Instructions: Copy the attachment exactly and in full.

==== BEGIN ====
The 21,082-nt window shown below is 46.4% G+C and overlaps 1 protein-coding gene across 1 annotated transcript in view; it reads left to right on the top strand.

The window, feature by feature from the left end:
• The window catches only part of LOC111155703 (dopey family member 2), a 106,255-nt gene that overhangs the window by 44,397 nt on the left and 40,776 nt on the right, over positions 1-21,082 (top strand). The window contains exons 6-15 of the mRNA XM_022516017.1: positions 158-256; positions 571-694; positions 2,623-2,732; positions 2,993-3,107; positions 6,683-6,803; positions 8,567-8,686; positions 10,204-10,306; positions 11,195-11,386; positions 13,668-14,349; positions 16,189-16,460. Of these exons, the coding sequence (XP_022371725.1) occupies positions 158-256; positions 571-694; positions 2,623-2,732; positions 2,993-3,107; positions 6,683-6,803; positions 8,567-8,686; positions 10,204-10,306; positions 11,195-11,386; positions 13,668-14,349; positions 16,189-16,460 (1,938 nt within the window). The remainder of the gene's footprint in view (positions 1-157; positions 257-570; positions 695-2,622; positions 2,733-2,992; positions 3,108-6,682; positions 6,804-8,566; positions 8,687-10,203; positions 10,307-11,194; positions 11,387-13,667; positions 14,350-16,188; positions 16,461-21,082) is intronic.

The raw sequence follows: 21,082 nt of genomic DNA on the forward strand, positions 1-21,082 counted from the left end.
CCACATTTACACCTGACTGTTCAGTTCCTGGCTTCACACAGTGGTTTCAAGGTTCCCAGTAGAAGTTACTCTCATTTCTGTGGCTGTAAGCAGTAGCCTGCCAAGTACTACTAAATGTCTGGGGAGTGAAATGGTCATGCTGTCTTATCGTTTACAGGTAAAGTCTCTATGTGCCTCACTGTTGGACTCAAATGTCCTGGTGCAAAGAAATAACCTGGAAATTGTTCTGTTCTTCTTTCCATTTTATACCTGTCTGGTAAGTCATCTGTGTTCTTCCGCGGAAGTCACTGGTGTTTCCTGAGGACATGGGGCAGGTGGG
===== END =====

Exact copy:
The 21,082-nt window shown below is 46.4% G+C and overlaps 1 protein-coding gene across 1 annotated transcript in view; it reads left to right on the top strand.

The window, feature by feature from the left end:
• The window catches only part of LOC111155703 (dopey family member 2), a 106,255-nt gene that overhangs the window by 44,397 nt on the left and 40,776 nt on the right, over positions 1-21,082 (top strand). The window contains exons 6-15 of the mRNA XM_022516017.1: positions 158-256; positions 571-694; positions 2,623-2,732; positions 2,993-3,107; positions 6,683-6,803; positions 8,567-8,686; positions 10,204-10,306; positions 11,195-11,386; positions 13,668-14,349; positions 16,189-16,460. Of these exons, the coding sequence (XP_022371725.1) occupies positions 158-256; positions 571-694; positions 2,623-2,732; positions 2,993-3,107; positions 6,683-6,803; positions 8,567-8,686; positions 10,204-10,306; positions 11,195-11,386; positions 13,668-14,349; positions 16,189-16,460 (1,938 nt within the window). The remainder of the gene's footprint in view (positions 1-157; positions 257-570; positions 695-2,622; positions 2,733-2,992; positions 3,108-6,682; positions 6,804-8,566; positions 8,687-10,203; positions 10,307-11,194; positions 11,387-13,667; positions 14,350-16,188; positions 16,461-21,082) is intronic.

The raw sequence follows: 21,082 nt of genomic DNA on the forward strand, positions 1-21,082 counted from the left end.
CCACATTTACACCTGACTGTTCAGTTCCTGGCTTCACACAGTGGTTTCAAGGTTCCCAGTAGAAGTTACTCTCATTTCTGTGGCTGTAAGCAGTAGCCTGCCAAGTACTACTAAATGTCTGGGGAGTGAAATGGTCATGCTGTCTTATCGTTTACAGGTAAAGTCTCTATGTGCCTCACTGTTGGACTCAAATGTCCTGGTGCAAAGAAATAACCTGGAAATTGTTCTGTTCTTCTTTCCATTTTATACCTGTCTGGTAAGTCATCTGTGTTCTTCCGCGGAAGTCACTGGTGTTTCCTGAGGACATGGGGCAGGTGGG